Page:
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Mistakes Everyone Makes When Planting Poppies
Burying Too Deep
Wait to plant your poppies until the soil warms, and if you’re planting seeds, make sure to lightly press them into the dirt rather than burying them. It helps to cover the seeds with a material that keeps the area moist but also allows light in as it is essential these plants stay hydrated.
Poppies can get many diseases including downy mildew, gray mold, and root rot if watered incorrectly or if they lack proper air circulation. Make sure to space your poppies out, water the soil instead of the plant itself, and remove infected flowers from the soil when you notice the disease.
Poor Watering
Established poppies don’t need too much water, but developing poppies need a bit more TLC when it comes to watering. It’s best to frequently water your poppies lightly rather than occasionally giving them a lot of water, be sure to plant in a space that also offers good drainage.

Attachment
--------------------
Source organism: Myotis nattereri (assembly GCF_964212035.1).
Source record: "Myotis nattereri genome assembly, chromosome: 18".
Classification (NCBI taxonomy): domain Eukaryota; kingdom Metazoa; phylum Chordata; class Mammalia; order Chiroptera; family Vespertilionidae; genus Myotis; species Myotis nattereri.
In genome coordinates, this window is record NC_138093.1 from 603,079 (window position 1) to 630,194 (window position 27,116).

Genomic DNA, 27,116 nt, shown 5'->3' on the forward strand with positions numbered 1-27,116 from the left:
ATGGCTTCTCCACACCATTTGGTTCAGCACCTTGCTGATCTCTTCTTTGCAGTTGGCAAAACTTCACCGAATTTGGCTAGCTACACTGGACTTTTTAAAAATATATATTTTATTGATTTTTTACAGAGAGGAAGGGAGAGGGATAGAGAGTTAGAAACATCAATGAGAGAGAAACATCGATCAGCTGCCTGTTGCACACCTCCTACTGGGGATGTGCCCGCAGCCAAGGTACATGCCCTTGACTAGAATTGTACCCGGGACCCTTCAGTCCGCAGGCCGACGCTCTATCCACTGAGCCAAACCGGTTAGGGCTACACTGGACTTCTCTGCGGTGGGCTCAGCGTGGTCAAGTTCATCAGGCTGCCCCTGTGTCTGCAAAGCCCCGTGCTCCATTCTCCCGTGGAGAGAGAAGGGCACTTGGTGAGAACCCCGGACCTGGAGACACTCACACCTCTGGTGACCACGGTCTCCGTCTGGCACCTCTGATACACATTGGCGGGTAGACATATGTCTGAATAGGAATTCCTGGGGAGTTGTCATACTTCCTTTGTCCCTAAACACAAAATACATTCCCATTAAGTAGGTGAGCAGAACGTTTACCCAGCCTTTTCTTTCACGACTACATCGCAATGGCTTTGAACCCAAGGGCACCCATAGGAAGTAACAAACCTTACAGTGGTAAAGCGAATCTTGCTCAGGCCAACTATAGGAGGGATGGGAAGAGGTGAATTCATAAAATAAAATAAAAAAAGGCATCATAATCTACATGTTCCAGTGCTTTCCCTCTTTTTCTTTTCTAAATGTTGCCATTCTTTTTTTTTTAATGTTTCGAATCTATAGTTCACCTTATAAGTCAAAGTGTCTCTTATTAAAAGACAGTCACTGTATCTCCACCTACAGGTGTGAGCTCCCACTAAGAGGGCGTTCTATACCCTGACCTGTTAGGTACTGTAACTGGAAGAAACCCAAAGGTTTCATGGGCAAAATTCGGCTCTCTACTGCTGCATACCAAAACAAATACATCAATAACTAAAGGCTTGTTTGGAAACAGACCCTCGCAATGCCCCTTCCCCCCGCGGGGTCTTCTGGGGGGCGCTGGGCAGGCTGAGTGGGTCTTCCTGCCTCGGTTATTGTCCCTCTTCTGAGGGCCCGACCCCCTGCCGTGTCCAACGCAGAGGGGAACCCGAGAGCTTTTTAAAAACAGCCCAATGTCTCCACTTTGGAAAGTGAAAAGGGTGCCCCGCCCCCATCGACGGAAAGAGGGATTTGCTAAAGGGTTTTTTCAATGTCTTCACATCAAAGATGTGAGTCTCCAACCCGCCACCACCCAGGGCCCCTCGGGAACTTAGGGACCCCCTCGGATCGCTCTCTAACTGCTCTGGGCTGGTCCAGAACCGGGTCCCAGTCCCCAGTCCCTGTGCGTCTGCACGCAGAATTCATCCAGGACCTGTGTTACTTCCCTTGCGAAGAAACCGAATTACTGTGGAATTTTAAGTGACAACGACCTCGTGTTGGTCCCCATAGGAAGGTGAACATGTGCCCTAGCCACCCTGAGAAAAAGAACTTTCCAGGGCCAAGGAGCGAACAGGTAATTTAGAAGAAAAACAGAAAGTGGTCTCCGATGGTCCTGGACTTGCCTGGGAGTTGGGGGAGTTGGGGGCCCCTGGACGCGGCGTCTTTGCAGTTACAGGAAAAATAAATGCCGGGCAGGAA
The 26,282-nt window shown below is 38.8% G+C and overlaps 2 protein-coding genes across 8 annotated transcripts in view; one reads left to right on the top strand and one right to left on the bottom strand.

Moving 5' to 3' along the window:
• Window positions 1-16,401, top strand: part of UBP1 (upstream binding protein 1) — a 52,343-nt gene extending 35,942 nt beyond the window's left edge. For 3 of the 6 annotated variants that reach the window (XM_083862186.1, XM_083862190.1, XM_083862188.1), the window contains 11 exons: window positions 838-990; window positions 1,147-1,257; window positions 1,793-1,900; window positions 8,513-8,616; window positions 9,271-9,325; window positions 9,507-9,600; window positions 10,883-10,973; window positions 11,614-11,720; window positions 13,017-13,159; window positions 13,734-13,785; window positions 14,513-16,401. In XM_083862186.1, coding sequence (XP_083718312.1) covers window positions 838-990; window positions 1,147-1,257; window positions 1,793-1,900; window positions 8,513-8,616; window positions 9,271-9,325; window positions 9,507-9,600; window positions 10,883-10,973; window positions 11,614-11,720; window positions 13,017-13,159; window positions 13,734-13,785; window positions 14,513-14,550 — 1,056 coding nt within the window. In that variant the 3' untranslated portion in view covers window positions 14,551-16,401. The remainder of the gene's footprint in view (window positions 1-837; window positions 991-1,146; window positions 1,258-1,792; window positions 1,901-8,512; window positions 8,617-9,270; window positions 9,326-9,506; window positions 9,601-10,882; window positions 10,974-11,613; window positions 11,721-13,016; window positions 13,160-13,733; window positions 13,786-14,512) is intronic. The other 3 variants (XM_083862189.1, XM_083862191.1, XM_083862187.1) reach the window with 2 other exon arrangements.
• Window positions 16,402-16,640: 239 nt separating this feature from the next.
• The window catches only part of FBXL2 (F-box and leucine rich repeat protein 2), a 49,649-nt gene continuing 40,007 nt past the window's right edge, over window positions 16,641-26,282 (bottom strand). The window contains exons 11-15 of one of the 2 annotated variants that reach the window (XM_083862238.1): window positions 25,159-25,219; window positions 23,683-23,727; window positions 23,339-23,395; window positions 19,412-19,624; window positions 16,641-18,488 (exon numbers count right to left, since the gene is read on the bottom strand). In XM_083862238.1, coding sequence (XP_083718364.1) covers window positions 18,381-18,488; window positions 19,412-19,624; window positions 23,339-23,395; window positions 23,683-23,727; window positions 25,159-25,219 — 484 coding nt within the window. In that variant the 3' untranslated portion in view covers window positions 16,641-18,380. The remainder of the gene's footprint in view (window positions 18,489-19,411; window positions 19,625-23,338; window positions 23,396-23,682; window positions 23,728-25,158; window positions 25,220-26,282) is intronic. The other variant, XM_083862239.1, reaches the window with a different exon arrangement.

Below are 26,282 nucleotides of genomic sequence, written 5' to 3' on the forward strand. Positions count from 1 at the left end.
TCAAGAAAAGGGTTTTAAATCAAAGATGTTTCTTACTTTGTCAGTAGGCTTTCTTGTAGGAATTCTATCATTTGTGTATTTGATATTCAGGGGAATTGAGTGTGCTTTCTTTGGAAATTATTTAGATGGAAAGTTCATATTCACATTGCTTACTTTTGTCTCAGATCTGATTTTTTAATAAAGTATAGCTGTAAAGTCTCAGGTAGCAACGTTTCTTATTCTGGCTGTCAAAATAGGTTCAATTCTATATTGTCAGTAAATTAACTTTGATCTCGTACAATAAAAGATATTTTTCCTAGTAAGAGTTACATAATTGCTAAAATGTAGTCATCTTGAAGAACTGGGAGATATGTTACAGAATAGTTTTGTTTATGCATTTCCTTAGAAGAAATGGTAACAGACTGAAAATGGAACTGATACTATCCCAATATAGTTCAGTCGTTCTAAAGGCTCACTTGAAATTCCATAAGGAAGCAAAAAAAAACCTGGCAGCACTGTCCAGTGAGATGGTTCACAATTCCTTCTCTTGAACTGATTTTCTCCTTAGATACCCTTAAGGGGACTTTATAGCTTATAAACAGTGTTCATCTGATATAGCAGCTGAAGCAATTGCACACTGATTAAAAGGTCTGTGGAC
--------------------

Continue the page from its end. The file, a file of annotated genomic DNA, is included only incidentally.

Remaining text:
Poor Deadheading
Deadheading your poppies will allow your plants to produce more blooms, but be sure to only remove the dead flower and its seedpods, not the healthy leaves. However, do not deadhead if you want your poppies to self-sow; while they will look yellow this year, they will self-seed the next.
Not Collecting Seeds
Once the seed pods become light brown, cut them from the plant, dry them out, and store them in a jar to use within the next two years. Biennial and perennial varieties may not need gathering, but you can still trim the foliage to ground level come autumn.